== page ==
National Defense Strategy – United States of America

National Defense Strategy - United States of AmericaThe United States, our allies, and our partners face a spectrum of challenges, including violent transnational extremist networks, hostile states armed with weapons of mass destruction, rising regional powers, emerging space and cyber threats, natural and pandemic disasters, and a growing competition for resources. The Department of Defense must respond to these challenges while anticipating and preparing for those of tomorrow. We must balance strategic risk across our responses, making the best use of the tools at hand within the U.S. Government and among our international partners. To succeed, we must harness and integrate all aspects of national power and work closely with a wide range of allies, friends and partners. We cannot prevail if we act alone.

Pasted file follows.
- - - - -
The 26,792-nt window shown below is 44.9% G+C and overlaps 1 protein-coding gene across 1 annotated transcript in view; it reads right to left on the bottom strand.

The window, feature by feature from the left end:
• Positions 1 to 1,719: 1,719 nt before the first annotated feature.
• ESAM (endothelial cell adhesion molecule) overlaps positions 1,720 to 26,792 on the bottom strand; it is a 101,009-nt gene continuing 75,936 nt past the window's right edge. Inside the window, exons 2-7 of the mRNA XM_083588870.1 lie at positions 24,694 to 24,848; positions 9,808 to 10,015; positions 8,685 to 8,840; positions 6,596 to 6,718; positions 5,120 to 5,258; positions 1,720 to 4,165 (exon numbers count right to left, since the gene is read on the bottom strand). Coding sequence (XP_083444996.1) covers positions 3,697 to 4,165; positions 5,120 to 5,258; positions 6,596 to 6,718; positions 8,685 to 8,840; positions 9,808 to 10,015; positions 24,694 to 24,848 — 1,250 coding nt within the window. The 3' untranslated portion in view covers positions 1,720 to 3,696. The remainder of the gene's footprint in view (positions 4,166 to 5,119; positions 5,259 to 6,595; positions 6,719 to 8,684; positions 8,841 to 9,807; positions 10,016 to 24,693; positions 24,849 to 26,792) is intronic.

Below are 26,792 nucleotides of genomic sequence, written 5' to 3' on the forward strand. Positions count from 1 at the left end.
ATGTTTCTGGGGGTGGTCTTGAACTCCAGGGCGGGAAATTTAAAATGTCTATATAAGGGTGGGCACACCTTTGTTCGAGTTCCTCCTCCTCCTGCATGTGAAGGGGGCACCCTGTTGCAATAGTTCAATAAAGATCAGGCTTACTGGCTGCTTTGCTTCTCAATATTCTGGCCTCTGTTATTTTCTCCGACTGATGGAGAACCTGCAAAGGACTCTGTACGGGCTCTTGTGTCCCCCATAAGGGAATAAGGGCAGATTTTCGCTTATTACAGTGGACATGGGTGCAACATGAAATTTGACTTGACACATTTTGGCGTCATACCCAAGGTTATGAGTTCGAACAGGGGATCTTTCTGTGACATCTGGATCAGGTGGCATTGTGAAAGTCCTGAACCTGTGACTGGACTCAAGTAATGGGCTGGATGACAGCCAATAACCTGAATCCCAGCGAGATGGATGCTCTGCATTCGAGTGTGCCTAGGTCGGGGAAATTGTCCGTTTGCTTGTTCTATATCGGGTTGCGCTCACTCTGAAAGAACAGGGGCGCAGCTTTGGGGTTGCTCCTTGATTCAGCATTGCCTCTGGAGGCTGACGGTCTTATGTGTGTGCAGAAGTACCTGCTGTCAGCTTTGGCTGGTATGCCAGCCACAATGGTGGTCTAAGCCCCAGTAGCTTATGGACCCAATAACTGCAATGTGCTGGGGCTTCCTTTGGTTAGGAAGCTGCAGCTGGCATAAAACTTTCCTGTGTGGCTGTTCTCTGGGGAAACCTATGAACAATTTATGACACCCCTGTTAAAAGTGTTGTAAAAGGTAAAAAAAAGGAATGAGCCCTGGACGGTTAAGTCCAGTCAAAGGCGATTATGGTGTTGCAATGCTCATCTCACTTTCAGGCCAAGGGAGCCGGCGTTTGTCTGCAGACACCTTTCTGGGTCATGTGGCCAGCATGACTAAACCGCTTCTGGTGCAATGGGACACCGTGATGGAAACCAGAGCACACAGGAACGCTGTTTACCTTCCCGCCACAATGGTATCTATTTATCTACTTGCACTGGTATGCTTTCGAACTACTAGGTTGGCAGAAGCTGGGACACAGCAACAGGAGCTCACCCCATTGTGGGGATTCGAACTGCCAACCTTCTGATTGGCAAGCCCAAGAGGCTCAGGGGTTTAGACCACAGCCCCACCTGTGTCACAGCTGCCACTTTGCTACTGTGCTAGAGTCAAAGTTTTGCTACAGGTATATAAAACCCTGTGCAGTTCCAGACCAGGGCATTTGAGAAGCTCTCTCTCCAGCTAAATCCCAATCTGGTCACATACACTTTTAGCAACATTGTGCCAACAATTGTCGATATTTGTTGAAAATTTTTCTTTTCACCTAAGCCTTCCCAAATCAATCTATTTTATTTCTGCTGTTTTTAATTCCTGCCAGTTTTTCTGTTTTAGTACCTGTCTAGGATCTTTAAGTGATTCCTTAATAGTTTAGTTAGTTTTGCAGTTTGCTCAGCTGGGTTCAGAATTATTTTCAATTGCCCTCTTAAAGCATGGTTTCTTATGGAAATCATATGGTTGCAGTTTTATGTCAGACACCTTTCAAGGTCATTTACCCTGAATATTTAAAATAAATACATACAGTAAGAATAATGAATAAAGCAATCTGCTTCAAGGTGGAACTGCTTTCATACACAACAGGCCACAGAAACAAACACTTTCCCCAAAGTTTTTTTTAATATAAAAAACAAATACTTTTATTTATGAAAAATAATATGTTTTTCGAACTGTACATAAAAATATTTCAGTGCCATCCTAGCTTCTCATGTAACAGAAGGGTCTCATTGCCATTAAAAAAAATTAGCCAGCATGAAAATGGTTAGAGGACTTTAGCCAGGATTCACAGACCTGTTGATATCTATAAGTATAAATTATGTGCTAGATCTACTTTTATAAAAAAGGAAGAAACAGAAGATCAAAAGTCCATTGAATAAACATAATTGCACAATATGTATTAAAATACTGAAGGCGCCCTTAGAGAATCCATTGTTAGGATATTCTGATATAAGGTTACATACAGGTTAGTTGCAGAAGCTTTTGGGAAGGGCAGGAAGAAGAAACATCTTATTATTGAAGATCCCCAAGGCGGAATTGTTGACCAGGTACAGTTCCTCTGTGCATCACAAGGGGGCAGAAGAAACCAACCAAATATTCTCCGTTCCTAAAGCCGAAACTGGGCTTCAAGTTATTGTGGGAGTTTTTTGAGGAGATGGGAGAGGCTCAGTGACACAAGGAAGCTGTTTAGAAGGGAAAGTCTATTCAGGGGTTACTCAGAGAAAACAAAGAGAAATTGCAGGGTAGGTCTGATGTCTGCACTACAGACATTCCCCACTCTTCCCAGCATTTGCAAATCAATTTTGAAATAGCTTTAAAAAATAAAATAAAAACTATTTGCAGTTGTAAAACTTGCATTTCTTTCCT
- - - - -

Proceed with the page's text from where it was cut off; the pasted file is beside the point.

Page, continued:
As noted in the 2006 QDR, state actors no longer have a monopoly over the catastrophic use of violence. Small groups or individuals can harness chemical, biological, or even crude radiological or nuclear devices to cause extensive damage and harm. Similarly, they can attack vulnerable points in cyberspace and disrupt commerce and daily life in the United States, causing economic damage, compromising sensitive information and materials, and interrupting critical services such as power and information networks. National security and domestic resources may be at risk, and the Department must help respond to protect lives and national assets. The Department will continue to be both bulwark and active protector in these areas. Yet, in the long run the Department of Defense is neither the best source of resources and capabilities nor the appropriate authority to shoulder these tasks. The comparative advantage, and applicable authorities, for action reside elsewhere in the U.S. Government, at other levels of government, in the private sector, and with partner nations. DoD should expect and plan to play a key supporting role in an interagency effort to combat these threats, and to help develop new capacities and capabilities, while protecting its own vulnerabilities.